Florida’s primary and secondary education ranks among the lowest in the country. It’s no wonder that legislators have been hard at work trying to come up with a solution to this problem.
Florida teachers, when compared to New York — which only has about a 1-million population size difference — aren’t paid enough. Florida teachers make an average of $12,000 less per year than New York teachers, according to the National Education Association. It’s hard to keep teachers in the state when they know they can make more money elsewhere for the same job.
In addition, many teachers end up in classrooms in tough neighborhoods with no benefits. They teach the same material with fewer resources than teachers in more affluent schools. Consequently, the best teachers are found predominantly in better schools.
As the system stands, teachers in good schools that continually meet the state’s grade standards get paid the same amount as those in tougher schools. In Hillsborough County, however, teachers that remain in poorer schools get paid 5 percent to 10 percent more, according to the St. Petersburg Times.
Sen. Don Gaetz thinks it’s about time the state system is changed to look more like Hillsborough’s and has encouraged the Legislature to look into incorporating differential pay for teachers in tougher schools.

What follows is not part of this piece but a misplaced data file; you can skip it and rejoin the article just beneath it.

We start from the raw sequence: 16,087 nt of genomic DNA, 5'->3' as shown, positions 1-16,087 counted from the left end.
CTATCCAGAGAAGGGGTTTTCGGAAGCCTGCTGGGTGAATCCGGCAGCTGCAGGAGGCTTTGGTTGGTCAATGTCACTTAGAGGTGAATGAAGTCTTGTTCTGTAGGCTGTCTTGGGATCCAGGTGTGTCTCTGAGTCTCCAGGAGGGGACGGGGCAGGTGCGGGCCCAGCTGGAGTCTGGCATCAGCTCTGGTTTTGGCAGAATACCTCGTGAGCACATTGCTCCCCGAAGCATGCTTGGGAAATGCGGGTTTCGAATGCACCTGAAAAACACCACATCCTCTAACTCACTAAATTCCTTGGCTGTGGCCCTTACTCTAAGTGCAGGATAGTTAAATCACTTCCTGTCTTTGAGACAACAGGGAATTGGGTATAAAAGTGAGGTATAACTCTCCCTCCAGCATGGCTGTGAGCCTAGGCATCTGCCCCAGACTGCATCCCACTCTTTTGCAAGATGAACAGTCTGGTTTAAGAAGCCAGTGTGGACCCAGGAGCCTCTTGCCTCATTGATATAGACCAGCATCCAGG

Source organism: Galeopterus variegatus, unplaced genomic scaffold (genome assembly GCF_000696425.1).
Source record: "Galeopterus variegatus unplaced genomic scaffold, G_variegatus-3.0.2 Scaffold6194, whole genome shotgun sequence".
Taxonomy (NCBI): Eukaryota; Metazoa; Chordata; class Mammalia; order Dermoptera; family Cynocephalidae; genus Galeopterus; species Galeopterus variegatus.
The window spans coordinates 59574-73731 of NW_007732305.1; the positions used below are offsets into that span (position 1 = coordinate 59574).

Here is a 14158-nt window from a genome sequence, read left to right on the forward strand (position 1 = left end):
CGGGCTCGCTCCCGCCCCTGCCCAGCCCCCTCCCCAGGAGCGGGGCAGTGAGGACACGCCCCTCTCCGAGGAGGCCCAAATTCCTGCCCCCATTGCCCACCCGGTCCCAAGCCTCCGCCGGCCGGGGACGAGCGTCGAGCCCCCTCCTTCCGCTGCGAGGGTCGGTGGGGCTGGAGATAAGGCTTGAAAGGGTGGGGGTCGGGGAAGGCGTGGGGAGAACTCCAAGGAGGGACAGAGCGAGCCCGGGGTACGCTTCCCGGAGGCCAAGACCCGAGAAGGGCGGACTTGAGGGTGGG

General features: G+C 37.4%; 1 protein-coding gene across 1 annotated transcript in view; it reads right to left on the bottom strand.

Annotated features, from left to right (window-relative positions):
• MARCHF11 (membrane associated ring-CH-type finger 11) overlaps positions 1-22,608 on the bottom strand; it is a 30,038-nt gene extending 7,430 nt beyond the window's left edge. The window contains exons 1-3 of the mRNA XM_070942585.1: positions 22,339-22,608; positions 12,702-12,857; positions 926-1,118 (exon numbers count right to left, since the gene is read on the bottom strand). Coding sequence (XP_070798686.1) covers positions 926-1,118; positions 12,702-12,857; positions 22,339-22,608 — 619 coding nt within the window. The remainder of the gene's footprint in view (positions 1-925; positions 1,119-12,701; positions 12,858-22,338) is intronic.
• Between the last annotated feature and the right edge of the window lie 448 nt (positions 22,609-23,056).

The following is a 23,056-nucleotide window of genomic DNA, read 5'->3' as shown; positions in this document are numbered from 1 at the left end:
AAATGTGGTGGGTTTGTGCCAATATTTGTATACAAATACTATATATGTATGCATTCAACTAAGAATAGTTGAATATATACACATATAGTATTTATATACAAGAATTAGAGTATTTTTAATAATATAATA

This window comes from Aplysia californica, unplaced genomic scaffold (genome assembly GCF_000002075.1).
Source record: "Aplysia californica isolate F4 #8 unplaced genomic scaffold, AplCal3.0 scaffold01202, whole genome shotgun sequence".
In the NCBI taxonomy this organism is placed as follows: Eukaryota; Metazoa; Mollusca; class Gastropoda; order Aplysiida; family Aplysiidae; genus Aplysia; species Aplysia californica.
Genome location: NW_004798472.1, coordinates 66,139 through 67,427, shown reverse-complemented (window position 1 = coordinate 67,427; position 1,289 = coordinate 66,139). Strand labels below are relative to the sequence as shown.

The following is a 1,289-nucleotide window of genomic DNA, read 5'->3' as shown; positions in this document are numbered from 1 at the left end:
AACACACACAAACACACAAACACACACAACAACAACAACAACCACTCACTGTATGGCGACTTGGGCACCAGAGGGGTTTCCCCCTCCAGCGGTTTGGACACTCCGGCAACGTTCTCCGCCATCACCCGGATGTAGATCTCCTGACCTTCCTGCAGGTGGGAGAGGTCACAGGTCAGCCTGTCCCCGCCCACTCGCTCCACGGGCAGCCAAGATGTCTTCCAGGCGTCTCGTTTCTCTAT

This is an admirable cause. Teachers who choose to teach in good schools shouldn’t be criticized, of course, but those who choose to work at poorer schools are faced with far greater hurdles yet are recognized the least.
It’s about time someone thought of a way to compensate those who wake up every morning and walk into a school that has books that are older than the children. Those are the ones who should be rewarded.
Almost everyone studying to become an educator says they are doing it because it’s their passion. They know money is rarely the motivation for an educator — the satisfaction of changing a child’s life will do.
Though they anre’t in it for the money, it’d be nice if we found a way to pay such teachers for their hard work. Though most say they do it for the kids, at the end of the day, many would rather teach at a school with children who are willing to learn and have ready access to materials.